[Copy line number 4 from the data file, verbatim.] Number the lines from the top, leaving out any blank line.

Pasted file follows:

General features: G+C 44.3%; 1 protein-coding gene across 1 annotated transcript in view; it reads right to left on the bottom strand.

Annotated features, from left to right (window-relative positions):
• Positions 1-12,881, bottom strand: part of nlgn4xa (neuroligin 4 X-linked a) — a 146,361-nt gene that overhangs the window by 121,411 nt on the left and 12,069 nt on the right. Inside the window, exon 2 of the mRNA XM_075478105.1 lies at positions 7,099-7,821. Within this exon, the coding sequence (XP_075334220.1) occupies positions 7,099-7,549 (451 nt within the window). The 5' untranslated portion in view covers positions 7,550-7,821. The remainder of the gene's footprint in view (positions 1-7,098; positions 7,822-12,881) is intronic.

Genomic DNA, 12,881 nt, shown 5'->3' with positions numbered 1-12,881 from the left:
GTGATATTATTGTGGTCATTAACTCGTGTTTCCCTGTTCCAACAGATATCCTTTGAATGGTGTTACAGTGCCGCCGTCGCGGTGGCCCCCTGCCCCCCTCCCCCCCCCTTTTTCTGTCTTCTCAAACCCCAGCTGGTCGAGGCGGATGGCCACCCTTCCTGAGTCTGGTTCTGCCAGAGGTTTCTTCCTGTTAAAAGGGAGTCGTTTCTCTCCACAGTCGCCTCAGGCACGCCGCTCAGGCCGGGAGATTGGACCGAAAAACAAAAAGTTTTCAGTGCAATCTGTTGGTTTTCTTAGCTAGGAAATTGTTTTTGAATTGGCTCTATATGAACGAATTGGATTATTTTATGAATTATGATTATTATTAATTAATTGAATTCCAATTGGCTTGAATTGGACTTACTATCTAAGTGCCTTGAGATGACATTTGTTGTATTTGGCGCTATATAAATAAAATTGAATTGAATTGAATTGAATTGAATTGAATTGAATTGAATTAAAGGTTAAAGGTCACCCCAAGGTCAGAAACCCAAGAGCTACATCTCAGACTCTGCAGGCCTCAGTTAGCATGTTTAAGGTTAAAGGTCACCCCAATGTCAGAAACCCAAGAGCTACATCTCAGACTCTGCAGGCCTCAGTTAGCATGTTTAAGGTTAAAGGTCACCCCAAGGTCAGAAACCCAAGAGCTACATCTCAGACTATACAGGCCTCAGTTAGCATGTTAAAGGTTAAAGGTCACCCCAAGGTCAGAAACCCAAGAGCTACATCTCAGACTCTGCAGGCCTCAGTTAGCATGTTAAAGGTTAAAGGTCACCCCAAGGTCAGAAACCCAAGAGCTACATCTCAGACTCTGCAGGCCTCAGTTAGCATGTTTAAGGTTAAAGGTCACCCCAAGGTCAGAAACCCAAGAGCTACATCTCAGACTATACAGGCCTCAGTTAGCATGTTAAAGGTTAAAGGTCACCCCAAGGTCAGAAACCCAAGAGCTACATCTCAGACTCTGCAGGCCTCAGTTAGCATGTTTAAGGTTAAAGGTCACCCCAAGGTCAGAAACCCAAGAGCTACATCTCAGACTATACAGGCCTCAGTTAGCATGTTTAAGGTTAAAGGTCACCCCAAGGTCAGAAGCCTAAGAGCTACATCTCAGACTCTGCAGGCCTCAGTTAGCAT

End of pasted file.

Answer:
Genomic DNA, 12,881 nt, shown 5'->3' with positions numbered 1-12,881 from the left: